What Works For Me In… Relating to Halloween With Our Children

This year (2008) is the first since 2003 that Halloween is truly a Hallowed Eve, since it falls on Friday evening after the beginning of the Sabbath.

Besides putting Little Friends, Primary Treasures or Bible Society Halloween tracts in the bags of those who come to our doors, what can an Adventist parents do who want to have fun times with their children without leading them down the wrong path. Here’s how one family has dealt with these issues.

  • By John & Melody Rockufeler
  • Lay Leaders, Chapel Oaks Seventh-day Adventist Church
  • Shawnee, Kansas

When our first daughter was born, we pondered how to approach the Halloween issue. As parents who, as children, “celebrated” the holiday with trick-or-treating, scary movies, spooky lights, and eerie music, we wanted to replace those activities with fun and memorable ones for our child. We wanted her focus to be on what we DID do on Halloween rather than what we DIDN’T do.

That’s how our “Family Holiday Kickoff” began. We plan ahead and make October 31 the official start to our holiday season. We do some Christmas shopping, which usually includes choosing a new holiday CD or video for our family. We talk about the year’s highlights for our holiday letter. We make it a special family day, usually including sack lunches that can be eaten at a park in between stores, or in the food court at the mall. And it’s a low stress day, which means not rushing from one department to another, frantically trying to be done by some specific time. We talk, we sing songs, we window-shop, we dream, we laugh… All together as a family. (Dad even takes off work for the day, which is a BIG treat!)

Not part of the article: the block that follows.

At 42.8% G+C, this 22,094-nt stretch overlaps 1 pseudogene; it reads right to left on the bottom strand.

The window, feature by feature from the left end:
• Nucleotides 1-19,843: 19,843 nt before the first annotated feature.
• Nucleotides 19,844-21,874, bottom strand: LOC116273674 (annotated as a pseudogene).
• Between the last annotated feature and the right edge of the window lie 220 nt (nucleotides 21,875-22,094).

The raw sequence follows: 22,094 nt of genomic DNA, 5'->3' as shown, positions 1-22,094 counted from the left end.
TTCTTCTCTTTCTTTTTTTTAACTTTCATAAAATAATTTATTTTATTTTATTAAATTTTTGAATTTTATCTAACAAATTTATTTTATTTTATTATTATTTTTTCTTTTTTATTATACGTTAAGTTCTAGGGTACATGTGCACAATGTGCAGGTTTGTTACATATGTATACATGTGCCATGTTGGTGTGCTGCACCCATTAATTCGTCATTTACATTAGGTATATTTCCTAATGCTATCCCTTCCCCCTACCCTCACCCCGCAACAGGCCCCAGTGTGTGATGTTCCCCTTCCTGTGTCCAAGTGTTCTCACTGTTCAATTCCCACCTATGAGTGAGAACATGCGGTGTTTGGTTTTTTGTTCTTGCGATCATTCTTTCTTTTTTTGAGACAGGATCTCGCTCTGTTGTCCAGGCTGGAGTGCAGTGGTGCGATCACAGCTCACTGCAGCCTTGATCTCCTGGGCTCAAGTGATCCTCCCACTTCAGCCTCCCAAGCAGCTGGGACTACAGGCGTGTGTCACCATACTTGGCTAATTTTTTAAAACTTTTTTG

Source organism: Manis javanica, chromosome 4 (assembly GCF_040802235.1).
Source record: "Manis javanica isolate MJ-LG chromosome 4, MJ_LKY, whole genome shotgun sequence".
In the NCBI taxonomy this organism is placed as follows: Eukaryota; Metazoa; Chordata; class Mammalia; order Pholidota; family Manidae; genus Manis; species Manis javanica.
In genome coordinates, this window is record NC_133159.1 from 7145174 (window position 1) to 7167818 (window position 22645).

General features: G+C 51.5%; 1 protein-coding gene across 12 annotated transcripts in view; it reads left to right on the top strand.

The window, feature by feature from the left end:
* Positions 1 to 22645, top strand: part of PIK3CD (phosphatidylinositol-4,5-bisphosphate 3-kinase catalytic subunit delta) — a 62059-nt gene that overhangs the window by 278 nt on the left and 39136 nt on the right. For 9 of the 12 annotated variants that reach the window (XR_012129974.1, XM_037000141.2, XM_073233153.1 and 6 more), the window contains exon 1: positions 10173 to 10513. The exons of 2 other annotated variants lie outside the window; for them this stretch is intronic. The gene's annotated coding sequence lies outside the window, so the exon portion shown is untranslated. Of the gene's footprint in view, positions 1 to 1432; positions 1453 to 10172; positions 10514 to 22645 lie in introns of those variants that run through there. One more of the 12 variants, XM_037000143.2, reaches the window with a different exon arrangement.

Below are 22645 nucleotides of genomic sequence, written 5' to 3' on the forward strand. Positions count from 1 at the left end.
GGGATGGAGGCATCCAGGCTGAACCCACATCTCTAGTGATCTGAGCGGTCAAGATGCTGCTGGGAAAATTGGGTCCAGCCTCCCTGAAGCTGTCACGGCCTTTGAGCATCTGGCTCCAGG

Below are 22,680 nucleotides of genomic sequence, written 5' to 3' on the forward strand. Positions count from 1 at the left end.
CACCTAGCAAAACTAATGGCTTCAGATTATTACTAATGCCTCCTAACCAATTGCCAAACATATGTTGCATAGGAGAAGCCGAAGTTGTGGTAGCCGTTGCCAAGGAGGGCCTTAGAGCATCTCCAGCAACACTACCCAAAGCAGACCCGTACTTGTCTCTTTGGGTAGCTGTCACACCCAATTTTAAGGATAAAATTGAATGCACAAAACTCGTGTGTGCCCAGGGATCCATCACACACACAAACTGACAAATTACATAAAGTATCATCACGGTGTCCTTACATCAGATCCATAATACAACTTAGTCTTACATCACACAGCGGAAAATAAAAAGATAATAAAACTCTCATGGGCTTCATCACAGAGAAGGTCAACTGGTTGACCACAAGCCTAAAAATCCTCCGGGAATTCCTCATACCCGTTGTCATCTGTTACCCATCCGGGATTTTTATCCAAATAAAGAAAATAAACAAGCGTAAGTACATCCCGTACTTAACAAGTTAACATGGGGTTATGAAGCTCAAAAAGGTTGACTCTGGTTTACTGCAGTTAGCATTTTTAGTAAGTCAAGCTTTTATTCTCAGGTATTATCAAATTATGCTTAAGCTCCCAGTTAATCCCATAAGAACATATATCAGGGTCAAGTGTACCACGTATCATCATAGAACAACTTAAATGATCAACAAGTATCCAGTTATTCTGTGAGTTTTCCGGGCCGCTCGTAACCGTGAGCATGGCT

And we remember that we are kicking off our holiday season at the time of year when Jesus was most probably born, (sometime in the fall-maybe mid to late October?)

We plan ahead to eat supper out, and then our daughter does get to dress up as something like an animal or cheerleader to visit her grandparents and aunt. But when our focus is on the fun of the day, the trick-or-treating has really turned into somewhat of an afterthought-not the main memory. When Halloween falls on a Friday night, we’ll have a special supper at home, and will dress up for family on another day.

We are enjoying the challenge of raising now two daughters for Christ in a world that often seems to be living for the enemy. We won’t really know how we’ve done with this challenge until they are grown, but we’re praying that they look back on a childhood with memories of replacing things of the world with better things from above!

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